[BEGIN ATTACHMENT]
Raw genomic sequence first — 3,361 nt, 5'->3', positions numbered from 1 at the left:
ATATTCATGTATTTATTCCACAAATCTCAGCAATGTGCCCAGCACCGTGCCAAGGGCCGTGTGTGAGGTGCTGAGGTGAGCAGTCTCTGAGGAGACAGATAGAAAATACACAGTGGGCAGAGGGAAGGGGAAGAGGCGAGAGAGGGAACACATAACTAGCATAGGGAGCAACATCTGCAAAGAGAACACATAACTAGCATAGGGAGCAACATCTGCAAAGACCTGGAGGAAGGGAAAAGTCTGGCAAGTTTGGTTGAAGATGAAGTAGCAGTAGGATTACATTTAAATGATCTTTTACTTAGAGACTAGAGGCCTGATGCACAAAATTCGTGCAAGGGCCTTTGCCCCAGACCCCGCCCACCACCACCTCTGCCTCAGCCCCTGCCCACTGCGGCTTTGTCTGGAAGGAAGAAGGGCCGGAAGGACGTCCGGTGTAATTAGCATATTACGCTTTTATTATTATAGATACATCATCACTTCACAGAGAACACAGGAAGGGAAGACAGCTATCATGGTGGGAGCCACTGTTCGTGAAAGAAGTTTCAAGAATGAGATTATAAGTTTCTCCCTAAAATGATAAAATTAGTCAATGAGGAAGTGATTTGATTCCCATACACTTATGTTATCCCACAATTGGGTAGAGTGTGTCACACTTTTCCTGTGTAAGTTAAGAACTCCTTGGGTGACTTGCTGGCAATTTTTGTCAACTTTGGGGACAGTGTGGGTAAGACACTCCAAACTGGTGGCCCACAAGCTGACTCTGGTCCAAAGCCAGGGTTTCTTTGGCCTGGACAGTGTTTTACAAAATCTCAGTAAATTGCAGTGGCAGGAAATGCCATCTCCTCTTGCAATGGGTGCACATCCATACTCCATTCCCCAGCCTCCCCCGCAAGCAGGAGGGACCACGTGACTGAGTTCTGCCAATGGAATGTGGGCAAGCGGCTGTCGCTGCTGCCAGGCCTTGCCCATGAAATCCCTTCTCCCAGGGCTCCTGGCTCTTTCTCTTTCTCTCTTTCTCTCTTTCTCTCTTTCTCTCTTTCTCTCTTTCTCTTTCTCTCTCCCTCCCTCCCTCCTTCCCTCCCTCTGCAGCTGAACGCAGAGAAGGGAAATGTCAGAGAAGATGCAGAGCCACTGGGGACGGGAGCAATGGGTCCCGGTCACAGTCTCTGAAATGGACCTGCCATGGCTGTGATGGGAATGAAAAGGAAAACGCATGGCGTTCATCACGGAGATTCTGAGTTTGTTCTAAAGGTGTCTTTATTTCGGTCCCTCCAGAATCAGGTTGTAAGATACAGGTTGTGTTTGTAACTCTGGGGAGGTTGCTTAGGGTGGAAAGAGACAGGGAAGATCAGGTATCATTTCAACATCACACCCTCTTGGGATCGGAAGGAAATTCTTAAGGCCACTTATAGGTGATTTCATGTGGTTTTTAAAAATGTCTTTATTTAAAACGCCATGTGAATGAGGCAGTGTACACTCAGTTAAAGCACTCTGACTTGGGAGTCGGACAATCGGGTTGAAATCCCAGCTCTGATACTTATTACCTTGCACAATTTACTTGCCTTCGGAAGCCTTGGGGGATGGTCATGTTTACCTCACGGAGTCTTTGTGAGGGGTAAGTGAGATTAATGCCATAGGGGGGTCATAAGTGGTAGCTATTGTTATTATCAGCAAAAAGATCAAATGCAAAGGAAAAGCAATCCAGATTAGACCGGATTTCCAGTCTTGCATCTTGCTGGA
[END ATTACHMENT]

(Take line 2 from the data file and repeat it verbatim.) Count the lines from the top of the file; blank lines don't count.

ATATTCATGTATTTATTCCACAAATCTCAGCAATGTGCCCAGCACCGTGCCAAGGGCCGTGTGTGAGGTGCTGAGGTGAGCAGTCTCTGAGGAGACAGATAGAAAATACACAGTGGGCAGAGGGAAGGGGAAGAGGCGAGAGAGGGAACACATAACTAGCATAGGGAGCAACATCTGCAAAGAGAACACATAACTAGCATAGGGAGCAACATCTGCAAAGACCTGGAGGAAGGGAAAAGTCTGGCAAGTTTGGTTGAAGATGAAGTAGCAGTAGGATTACATTTAAATGATCTTTTACTTAGAGACTAGAGGCCTGATGCACAAAATTCGTGCAAGGGCCTTTGCCCCAGACCCCGCCCACCACCACCTCTGCCTCAGCCCCTGCCCACTGCGGCTTTGTCTGGAAGGAAGAAGGGCCGGAAGGACGTCCGGTGTAATTAGCATATTACGCTTTTATTATTATAGATACATCATCACTTCACAGAGAACACAGGAAGGGAAGACAGCTATCATGGTGGGAGCCACTGTTCGTGAAAGAAGTTTCAAGAATGAGATTATAAGTTTCTCCCTAAAATGATAAAATTAGTCAATGAGGAAGTGATTTGATTCCCATACACTTATGTTATCCCACAATTGGGTAGAGTGTGTCACACTTTTCCTGTGTAAGTTAAGAACTCCTTGGGTGACTTGCTGGCAATTTTTGTCAACTTTGGGGACAGTGTGGGTAAGACACTCCAAACTGGTGGCCCACAAGCTGACTCTGGTCCAAAGCCAGGGTTTCTTTGGCCTGGACAGTGTTTTACAAAATCTCAGTAAATTGCAGTGGCAGGAAATGCCATCTCCTCTTGCAATGGGTGCACATCCATACTCCATTCCCCAGCCTCCCCCGCAAGCAGGAGGGACCACGTGACTGAGTTCTGCCAATGGAATGTGGGCAAGCGGCTGTCGCTGCTGCCAGGCCTTGCCCATGAAATCCCTTCTCCCAGGGCTCCTGGCTCTTTCTCTTTCTCTCTTTCTCTCTTTCTCTCTTTCTCTCTTTCTCTCTTTCTCTTTCTCTCTCCCTCCCTCCCTCCTTCCCTCCCTCTGCAGCTGAACGCAGAGAAGGGAAATGTCAGAGAAGATGCAGAGCCACTGGGGACGGGAGCAATGGGTCCCGGTCACAGTCTCTGAAATGGACCTGCCATGGCTGTGATGGGAATGAAAAGGAAAACGCATGGCGTTCATCACGGAGATTCTGAGTTTGTTCTAAAGGTGTCTTTATTTCGGTCCCTCCAGAATCAGGTTGTAAGATACAGGTTGTGTTTGTAACTCTGGGGAGGTTGCTTAGGGTGGAAAGAGACAGGGAAGATCAGGTATCATTTCAACATCACACCCTCTTGGGATCGGAAGGAAATTCTTAAGGCCACTTATAGGTGATTTCATGTGGTTTTTAAAAATGTCTTTATTTAAAACGCCATGTGAATGAGGCAGTGTACACTCAGTTAAAGCACTCTGACTTGGGAGTCGGACAATCGGGTTGAAATCCCAGCTCTGATACTTATTACCTTGCACAATTTACTTGCCTTCGGAAGCCTTGGGGGATGGTCATGTTTACCTCACGGAGTCTTTGTGAGGGGTAAGTGAGATTAATGCCATAGGGGGGTCATAAGTGGTAGCTATTGTTATTATCAGCAAAAAGATCAAATGCAAAGGAAAAGCAATCCAGATTAGACCGGATTTCCAGTCTTGCATCTTGCTGGA